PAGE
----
Cover image for Challenges and choices for crime-fighting technology : federal support of state and local law enforcement
Title:
Challenges and choices for crime-fighting technology : federal support of state and local law enforcement
Author:
Schwabe, William, 1942-
Publication Information:
Santa Monica, Calif. : Rand, 2001.
Physical Description:
xl, 199 pages : illustrations ; 23 cm
Language:
English
Reading Level:
1540 Lexile.
ISBN:
9780833030351
Format :
Book

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Central Library HV8141 .S369 2001 Adult Non-Fiction Central Closed Stacks
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Summary

Summary

Under the American federal system, most law is cast as state statutes and local ordinances; accordingly, most law enforcement is the responsibility of state and local agencies. Federal law and federal law enforcement come into play only where there is rationale for it, consistent with the Constitution. Within this framework, a clear role has been identified for federal support of state and local agencies. This report provides findings of a study of technology in use or needed by law enforcement agencies at the state and local level, for the purpose of informing federal policymakers as they consider technology-related support for these agencies. In addition, it seeks to characterize the obstacles that exist to technology adoption by law enforcement agencies and to characterize the perceived effects of federal assistance programs intended to facilitate the process. The study findings are based on a nationwide Law Enforcement Technology Survey and a similar Forensics Technology Survey (FTS) conducted in late spring and early summer2000, interviews conducted throughout the year, focus groups conducted in autumn 2000, and review of an extensive, largely nonacademic literature. Companion reports: Schwabe, William, Needs and Prospects for Crime-Fighting Technology: The Federal Role in Assisting State and Local Law Enforcement, Santa Monica, Calif.: RAND, 1999. Davis, Lois M., William Schwabe, and Ronald Fricker, Challenges and Choices for Crime-Fighting Technology: Results from Two Nationwide Surveys, Santa Monica, Calif.: RAND, 2001.


Table of Contents

Prefacep. iii
Figuresp. xi
Tablesp. xiii
Executive Summaryp. xv
Acknowledgmentsp. xxxvii
List of Abbreviationsp. xxxix
Chapter 1 Introductionp. 1
Background and Purposep. 1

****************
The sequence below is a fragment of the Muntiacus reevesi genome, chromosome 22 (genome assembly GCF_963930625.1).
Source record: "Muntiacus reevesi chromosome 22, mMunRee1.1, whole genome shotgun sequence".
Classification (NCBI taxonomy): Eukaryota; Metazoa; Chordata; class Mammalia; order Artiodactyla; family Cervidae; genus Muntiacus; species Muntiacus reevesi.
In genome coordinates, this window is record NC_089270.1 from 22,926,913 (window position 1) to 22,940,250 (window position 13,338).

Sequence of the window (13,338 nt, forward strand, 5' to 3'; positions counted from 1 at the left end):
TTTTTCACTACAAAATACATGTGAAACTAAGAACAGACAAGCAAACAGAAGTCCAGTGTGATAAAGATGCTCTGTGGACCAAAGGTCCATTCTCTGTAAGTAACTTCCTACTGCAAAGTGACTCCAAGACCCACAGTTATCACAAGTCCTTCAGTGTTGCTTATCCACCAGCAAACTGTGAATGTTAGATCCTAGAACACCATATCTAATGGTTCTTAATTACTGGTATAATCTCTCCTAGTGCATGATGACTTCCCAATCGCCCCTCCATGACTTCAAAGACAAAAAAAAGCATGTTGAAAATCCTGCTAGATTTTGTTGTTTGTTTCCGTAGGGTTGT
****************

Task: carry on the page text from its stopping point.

Factors Affecting the Use of Technology by Law Enforcementp. 3
How the Report Is Organizedp. 5
Usage of Termsp. 6
Methodologyp. 8
Part I Law Enforcement's Use of Technologyp. 11
Chapter 2 Crime Preventionp. 13
Surveillancep. 14
Fixed-Site and Mobile Video Surveillancep. 15
Night Vision and Electro-Optical Surveillancep. 18
School Safetyp. 18
Crime Analysisp. 21
Offender Trackingp. 23
Chapter 3 First Responsep. 25
Situation Reportingp. 26
Emergency Reporting Systemsp. 26
Non-Emergency Reporting Systemsp. 27
Mass Notification Systemsp. 28
Tactical Communicationsp. 28
Communications Within Agenciesp. 28
Interoperability Among Agenciesp. 30
Officer Deploymentp. 31
Officer Protectionp. 31
Weapons and Personal Protection Devicesp. 31
Drug and Weapons Detectionp. 39
Pursuit Managementp. 40
Counter-Terrorismp. 42
Chapter 4 Investigation and Apprehensionp. 45
Criminal Investigationp. 46
Digital Crime Scene Photographyp. 46
Fingerprint Identificationp. 46
Suspect Compositesp. 48
Cybercrimep. 48
Suspect Apprehensionp. 52
Summonses and Warrantsp. 52
Mug Shotsp. 53
Remote Case Filingp. 53
Chapter 5 Forensic Analysisp. 55
Types of Crimep. 56
Types of Evidencep. 58
Controlled Substancesp. 59
Latent Printsp. 60
Toxicology and Blood Alcoholp. 60
Forensic Biology Screeningp. 60
Computer Crime Evidencep. 60
Firearms, Tool Marks, Footwear, and Tire Printsp. 61
Trace Evidence, Fire Debris, and Explosive Residuep. 63
Questioned Document Analysisp. 64
Types of Equipmentp. 64
General Lab Equipmentp. 66
Laboratory Information Management (LIM) Systemsp. 67
DNA Analysisp. 67
Overall Stated Prioritiesp. 73
Clearing Backlogsp. 74
Trends Impacting Forensic Sciencesp. 77
Broader Visions for Forensic Science Technologyp. 79
Chapter 6 Administration and Managementp. 83
Information Processingp. 84
Computer Hardwarep. 84
Computerized Data and Networksp. 85
Priorities of Computer-Related Needsp. 87
Closing the "Digital Divide"p. 89
Broader Visions for Information Technologyp. 90
Planningp. 94
Tele- and Video-Conferencingp. 94
Risk Managementp. 95
Technology Acquisitionp. 96
Trainingp. 97
Current Availability of Training Technology and Technology Trainingp. 98
Future Needs Related to Trainingp. 99
Accountabilityp. 104
Accountability to Police Leadershipp. 105
Video Cameras in Patrol Carsp. 107
Internet Usep. 108
Civil Rightsp. 109
Public Opinion and Privacy Issuesp. 111
Part II Federal Challenges and Choicesp. 115
Policy Backgroundp. 115
Early Federal Initiativesp. 116
More Recent Initiativesp. 117
Chapter 7 Sources of Technology Information and Supportp. 123
Sources of Technology Informationp. 124
Sources of Technology-Related Supportp. 124
Partnering for Technology-Related Supportp. 127
Chapter 8 Research, Development, and Deploymentp. 129
RandD and Commercializationp. 131
Technology Deploymentp. 134
Direct Fundingp. 135
Direct Supplyp. 136
Accessp. 137
Testing, Evaluation, and Standardsp. 138
Coordinationp. 140
Chapter 9 Technology Applicationp. 143
Technology Assistancep. 145
Newsp. 146
Advicep. 148
Conferencesp. 150
Trainingp. 151
Chapter 10 Challenges and Choicesp. 153
Numerical Lessons from the Surveysp. 154
Conceptual Lessons from the Surveysp. 157
Lowering the Barriers to Technology Adoptionp. 159
Policy Considerationsp. 159
Overarching Technology Challengesp. 161
Concluding Thoughtsp. 163
Recommendationsp. 164
Appendix
A. Rand Survey Methodologyp. 167
B. Examples of Nlectc Technology Assistance Activitiesp. 175
Referencesp. 193

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